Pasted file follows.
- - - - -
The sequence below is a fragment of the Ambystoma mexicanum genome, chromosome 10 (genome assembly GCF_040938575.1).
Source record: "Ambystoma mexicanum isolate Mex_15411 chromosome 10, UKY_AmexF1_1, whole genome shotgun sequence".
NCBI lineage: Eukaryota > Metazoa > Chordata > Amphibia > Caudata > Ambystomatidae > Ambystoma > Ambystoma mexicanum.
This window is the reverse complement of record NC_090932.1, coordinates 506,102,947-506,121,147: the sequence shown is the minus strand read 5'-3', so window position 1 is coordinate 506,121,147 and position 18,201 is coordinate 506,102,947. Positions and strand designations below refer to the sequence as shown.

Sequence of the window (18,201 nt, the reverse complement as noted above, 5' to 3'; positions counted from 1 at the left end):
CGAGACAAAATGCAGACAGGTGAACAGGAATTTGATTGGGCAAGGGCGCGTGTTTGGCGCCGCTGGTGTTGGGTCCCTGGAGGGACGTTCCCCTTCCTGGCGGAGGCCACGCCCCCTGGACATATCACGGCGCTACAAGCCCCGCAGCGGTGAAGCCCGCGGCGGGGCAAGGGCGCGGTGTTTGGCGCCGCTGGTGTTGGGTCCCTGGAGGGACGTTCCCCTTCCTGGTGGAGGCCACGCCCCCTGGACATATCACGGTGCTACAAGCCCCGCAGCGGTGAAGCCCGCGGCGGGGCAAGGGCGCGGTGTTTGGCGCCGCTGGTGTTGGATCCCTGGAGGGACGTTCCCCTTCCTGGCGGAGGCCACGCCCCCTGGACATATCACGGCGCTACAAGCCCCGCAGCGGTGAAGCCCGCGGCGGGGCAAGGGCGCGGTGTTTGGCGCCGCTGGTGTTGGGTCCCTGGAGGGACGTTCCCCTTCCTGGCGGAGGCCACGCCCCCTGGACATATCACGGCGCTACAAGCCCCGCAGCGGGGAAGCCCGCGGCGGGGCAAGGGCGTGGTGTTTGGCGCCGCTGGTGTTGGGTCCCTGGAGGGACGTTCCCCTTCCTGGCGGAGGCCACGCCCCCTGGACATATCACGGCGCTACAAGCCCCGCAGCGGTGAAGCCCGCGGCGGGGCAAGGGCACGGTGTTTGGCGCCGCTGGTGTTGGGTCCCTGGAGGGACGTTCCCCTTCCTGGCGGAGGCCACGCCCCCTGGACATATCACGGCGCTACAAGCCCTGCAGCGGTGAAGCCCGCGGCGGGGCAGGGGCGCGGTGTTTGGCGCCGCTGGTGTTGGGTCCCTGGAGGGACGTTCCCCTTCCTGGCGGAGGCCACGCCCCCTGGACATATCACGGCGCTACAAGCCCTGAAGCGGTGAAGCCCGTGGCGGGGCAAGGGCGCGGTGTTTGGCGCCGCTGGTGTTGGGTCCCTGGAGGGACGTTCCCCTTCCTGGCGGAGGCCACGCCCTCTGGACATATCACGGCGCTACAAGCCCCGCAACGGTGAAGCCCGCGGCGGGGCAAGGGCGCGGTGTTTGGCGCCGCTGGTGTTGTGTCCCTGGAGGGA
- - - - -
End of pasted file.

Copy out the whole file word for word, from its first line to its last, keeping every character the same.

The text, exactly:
The sequence below is a fragment of the Ambystoma mexicanum genome, chromosome 10 (genome assembly GCF_040938575.1).
Source record: "Ambystoma mexicanum isolate Mex_15411 chromosome 10, UKY_AmexF1_1, whole genome shotgun sequence".
NCBI lineage: Eukaryota > Metazoa > Chordata > Amphibia > Caudata > Ambystomatidae > Ambystoma > Ambystoma mexicanum.
This window is the reverse complement of record NC_090932.1, coordinates 506,102,947-506,121,147: the sequence shown is the minus strand read 5'-3', so window position 1 is coordinate 506,121,147 and position 18,201 is coordinate 506,102,947. Positions and strand designations below refer to the sequence as shown.

Sequence of the window (18,201 nt, the reverse complement as noted above, 5' to 3'; positions counted from 1 at the left end):
CGAGACAAAATGCAGACAGGTGAACAGGAATTTGATTGGGCAAGGGCGCGTGTTTGGCGCCGCTGGTGTTGGGTCCCTGGAGGGACGTTCCCCTTCCTGGCGGAGGCCACGCCCCCTGGACATATCACGGCGCTACAAGCCCCGCAGCGGTGAAGCCCGCGGCGGGGCAAGGGCGCGGTGTTTGGCGCCGCTGGTGTTGGGTCCCTGGAGGGACGTTCCCCTTCCTGGTGGAGGCCACGCCCCCTGGACATATCACGGTGCTACAAGCCCCGCAGCGGTGAAGCCCGCGGCGGGGCAAGGGCGCGGTGTTTGGCGCCGCTGGTGTTGGATCCCTGGAGGGACGTTCCCCTTCCTGGCGGAGGCCACGCCCCCTGGACATATCACGGCGCTACAAGCCCCGCAGCGGTGAAGCCCGCGGCGGGGCAAGGGCGCGGTGTTTGGCGCCGCTGGTGTTGGGTCCCTGGAGGGACGTTCCCCTTCCTGGCGGAGGCCACGCCCCCTGGACATATCACGGCGCTACAAGCCCCGCAGCGGGGAAGCCCGCGGCGGGGCAAGGGCGTGGTGTTTGGCGCCGCTGGTGTTGGGTCCCTGGAGGGACGTTCCCCTTCCTGGCGGAGGCCACGCCCCCTGGACATATCACGGCGCTACAAGCCCCGCAGCGGTGAAGCCCGCGGCGGGGCAAGGGCACGGTGTTTGGCGCCGCTGGTGTTGGGTCCCTGGAGGGACGTTCCCCTTCCTGGCGGAGGCCACGCCCCCTGGACATATCACGGCGCTACAAGCCCTGCAGCGGTGAAGCCCGCGGCGGGGCAGGGGCGCGGTGTTTGGCGCCGCTGGTGTTGGGTCCCTGGAGGGACGTTCCCCTTCCTGGCGGAGGCCACGCCCCCTGGACATATCACGGCGCTACAAGCCCTGAAGCGGTGAAGCCCGTGGCGGGGCAAGGGCGCGGTGTTTGGCGCCGCTGGTGTTGGGTCCCTGGAGGGACGTTCCCCTTCCTGGCGGAGGCCACGCCCTCTGGACATATCACGGCGCTACAAGCCCCGCAACGGTGAAGCCCGCGGCGGGGCAAGGGCGCGGTGTTTGGCGCCGCTGGTGTTGTGTCCCTGGAGGGA